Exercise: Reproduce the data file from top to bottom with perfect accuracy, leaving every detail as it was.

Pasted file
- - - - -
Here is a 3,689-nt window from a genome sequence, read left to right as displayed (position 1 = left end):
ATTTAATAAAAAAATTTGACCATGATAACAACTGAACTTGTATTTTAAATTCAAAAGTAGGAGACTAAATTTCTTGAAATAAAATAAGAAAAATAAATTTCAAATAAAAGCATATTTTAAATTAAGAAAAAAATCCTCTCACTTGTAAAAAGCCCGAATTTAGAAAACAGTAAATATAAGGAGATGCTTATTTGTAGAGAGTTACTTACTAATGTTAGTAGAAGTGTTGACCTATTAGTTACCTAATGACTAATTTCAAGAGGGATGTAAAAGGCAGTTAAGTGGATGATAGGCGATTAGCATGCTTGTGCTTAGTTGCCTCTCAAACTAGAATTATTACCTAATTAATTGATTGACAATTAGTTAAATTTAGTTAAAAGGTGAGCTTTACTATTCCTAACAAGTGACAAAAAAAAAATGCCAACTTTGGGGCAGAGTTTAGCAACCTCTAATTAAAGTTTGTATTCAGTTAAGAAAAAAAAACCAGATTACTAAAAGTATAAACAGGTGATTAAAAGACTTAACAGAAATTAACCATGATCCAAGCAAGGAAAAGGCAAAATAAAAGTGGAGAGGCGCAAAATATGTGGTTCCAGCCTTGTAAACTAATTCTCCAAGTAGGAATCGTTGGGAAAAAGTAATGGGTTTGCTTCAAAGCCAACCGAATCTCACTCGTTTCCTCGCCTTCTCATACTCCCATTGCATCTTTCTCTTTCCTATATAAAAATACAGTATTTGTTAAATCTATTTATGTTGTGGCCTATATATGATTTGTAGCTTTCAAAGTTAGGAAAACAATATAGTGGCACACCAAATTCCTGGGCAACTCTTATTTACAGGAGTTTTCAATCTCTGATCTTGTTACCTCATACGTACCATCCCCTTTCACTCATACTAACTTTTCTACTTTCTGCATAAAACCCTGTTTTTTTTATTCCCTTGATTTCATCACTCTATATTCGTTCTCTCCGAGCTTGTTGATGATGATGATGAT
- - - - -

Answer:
Here is a 3,689-nt window from a genome sequence, read left to right as displayed (position 1 = left end):
ATTTAATAAAAAAATTTGACCATGATAACAACTGAACTTGTATTTTAAATTCAAAAGTAGGAGACTAAATTTCTTGAAATAAAATAAGAAAAATAAATTTCAAATAAAAGCATATTTTAAATTAAGAAAAAAATCCTCTCACTTGTAAAAAGCCCGAATTTAGAAAACAGTAAATATAAGGAGATGCTTATTTGTAGAGAGTTACTTACTAATGTTAGTAGAAGTGTTGACCTATTAGTTACCTAATGACTAATTTCAAGAGGGATGTAAAAGGCAGTTAAGTGGATGATAGGCGATTAGCATGCTTGTGCTTAGTTGCCTCTCAAACTAGAATTATTACCTAATTAATTGATTGACAATTAGTTAAATTTAGTTAAAAGGTGAGCTTTACTATTCCTAACAAGTGACAAAAAAAAAATGCCAACTTTGGGGCAGAGTTTAGCAACCTCTAATTAAAGTTTGTATTCAGTTAAGAAAAAAAAACCAGATTACTAAAAGTATAAACAGGTGATTAAAAGACTTAACAGAAATTAACCATGATCCAAGCAAGGAAAAGGCAAAATAAAAGTGGAGAGGCGCAAAATATGTGGTTCCAGCCTTGTAAACTAATTCTCCAAGTAGGAATCGTTGGGAAAAAGTAATGGGTTTGCTTCAAAGCCAACCGAATCTCACTCGTTTCCTCGCCTTCTCATACTCCCATTGCATCTTTCTCTTTCCTATATAAAAATACAGTATTTGTTAAATCTATTTATGTTGTGGCCTATATATGATTTGTAGCTTTCAAAGTTAGGAAAACAATATAGTGGCACACCAAATTCCTGGGCAACTCTTATTTACAGGAGTTTTCAATCTCTGATCTTGTTACCTCATACGTACCATCCCCTTTCACTCATACTAACTTTTCTACTTTCTGCATAAAACCCTGTTTTTTTTATTCCCTTGATTTCATCACTCTATATTCGTTCTCTCCGAGCTTGTTGATGATGATGATGAT